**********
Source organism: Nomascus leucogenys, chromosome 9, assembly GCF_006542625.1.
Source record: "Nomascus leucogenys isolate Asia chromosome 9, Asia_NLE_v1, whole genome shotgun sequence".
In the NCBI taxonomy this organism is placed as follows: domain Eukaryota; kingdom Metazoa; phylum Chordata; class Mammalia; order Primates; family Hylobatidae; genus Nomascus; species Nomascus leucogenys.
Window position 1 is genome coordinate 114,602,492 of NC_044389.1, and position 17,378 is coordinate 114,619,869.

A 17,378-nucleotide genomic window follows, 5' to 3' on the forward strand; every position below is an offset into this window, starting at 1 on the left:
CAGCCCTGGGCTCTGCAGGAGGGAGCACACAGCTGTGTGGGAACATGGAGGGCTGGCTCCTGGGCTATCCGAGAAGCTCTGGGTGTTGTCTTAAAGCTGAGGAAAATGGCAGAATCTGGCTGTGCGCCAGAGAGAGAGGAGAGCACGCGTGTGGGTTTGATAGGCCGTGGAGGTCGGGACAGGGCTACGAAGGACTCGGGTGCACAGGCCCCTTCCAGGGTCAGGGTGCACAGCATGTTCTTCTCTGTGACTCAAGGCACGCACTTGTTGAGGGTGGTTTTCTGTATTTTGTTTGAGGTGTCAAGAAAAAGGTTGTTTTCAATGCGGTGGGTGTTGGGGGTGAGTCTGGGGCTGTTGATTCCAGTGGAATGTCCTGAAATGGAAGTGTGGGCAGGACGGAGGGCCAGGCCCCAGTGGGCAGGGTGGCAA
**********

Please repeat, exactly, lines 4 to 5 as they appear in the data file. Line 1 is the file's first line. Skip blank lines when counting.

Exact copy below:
Window position 1 is genome coordinate 114,602,492 of NC_044389.1, and position 17,378 is coordinate 114,619,869.

A 17,378-nucleotide genomic window follows, 5' to 3' on the forward strand; every position below is an offset into this window, starting at 1 on the left: